Always On

My funny friend Neven once wisely said, “The best camera is the one you have with you and which has a f/1.4 normal prime.” He was using humor, of course, to illustrate that while the adage about convenience of an available camera trumping the quality of an unavailable one may be logical, it sucks to be caught in a moment without the best equipment you own.

That said, my favorite camera is always with me because it’s the one on my iPhone 3GS. I say this not only because of the new focus and exposure controls that can elevate my pictures from snapshots to photographs, not only because it shoots video and I feel vindicated in having resisted buying a Flip, but now for a new reason: I have a theory about an unannounced feature in the iPhone 3GS camera that if true, would be pretty astoundingly slick, for it would mean the difference between missing the moment and getting the picture you intended to get. And it’s a theory that’s easy to test, but whose corroboration I haven’t found from Apple or anywhere else.

Maybe you remember using the pre-3GS iPhone Camera app for the first time. Maybe, like me, you were confused and put off by the gigantic dorky shutter, the seemingly unending animation of a clunky iris closing and opening every time you took a shot. And you’ve known the heartbreak of missing the perfect picture because the damn thing took so long to work. It’s something you got used to over time. Even consumer point-and-shoots have some latency in their mechanism. It’s a fact of life in the age of digital photography.

But a couple days ago, I snapped a photo of my dog sleeping. Diggy is a light sleeper, but he looked so friggin’ cute there was no way I wasn’t going to at least try to show him off to my flickr friends. So I take my iPhone from my pocket, I frame the shot, and just as I’m tapping the shutter button, of course he wakes up and jumps off the couch. Of course he does, because he hates me and he hates my flickr friends.

But then something strange happened. I looked at the image I’d taken and there he was, sleeping, cute as I’d remembered from those seconds ago. Hence, my theory: something smart is happening here. My hypothesis: from the moment you launch the Camera app, data is not only streaming to the viewer, but being cached to memory at full resolution, much like a TiVo with a live broadcast. Where there’s been latency in previous versions of the iPhone hardware/software due to processing limitations, those limitations have been overcome in the iPhone 3GS, closing the gap between intention and result by processing the streaming input from a microsecond before the shutter was released. In essence, the iPhone is constantly storing the picture you want before you even take it.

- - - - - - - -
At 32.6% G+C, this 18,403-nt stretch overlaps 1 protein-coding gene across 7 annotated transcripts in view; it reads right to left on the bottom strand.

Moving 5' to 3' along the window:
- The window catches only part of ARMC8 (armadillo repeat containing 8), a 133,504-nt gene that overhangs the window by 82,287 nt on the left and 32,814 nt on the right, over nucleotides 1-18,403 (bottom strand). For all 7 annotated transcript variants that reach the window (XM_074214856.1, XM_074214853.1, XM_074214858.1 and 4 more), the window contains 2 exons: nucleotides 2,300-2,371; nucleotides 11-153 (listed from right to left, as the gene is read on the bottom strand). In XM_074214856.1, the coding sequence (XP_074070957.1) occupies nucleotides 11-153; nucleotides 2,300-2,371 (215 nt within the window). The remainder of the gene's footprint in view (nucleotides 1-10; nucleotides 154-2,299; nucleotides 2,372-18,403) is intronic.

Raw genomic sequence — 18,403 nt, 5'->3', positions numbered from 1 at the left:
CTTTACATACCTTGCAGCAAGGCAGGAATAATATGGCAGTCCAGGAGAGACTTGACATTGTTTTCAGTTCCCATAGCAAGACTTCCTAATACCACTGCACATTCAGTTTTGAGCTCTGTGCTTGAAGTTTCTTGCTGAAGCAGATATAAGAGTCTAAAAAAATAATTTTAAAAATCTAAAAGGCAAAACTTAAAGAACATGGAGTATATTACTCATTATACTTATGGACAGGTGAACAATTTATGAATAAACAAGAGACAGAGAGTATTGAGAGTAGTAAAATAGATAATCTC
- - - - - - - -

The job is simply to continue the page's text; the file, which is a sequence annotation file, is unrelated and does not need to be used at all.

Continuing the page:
Doesn’t it make sense that the same hardware which makes the video camera possible in the iPhone 3GS (although currently capturing at only VGA 640x480 resolution) would be put to use for such a feature?

A few years ago, Panasonic introduced its industry standard prosumer HD camera, the HVX200 with a neato attention-grabbing feature called Prerec Mode, which would save video to a 3-second memory buffer even before the start button was pressed, so as never to miss a moment. If my theory is correct, Apple has co-opted this pro feature for its own, taking an already-capable camera and making it that much better, without even so much as a press release or a feature trademark.

Go ahead and test it yourself. Take a picture of a stopwatch if you’ve got time on your hands, or just train your camera on an object and quickly pan off as you release the shutter. You should see the object of focus without motion blur. If you have an iPhone 3G to compare it to, you’ll notice the sizeable discrepancy between the two.

There’s no doubt there’s something smart going on, and I guess I just wanted the opportunity to say to the engineers at Apple that I see what you did there and I think it’s awesome.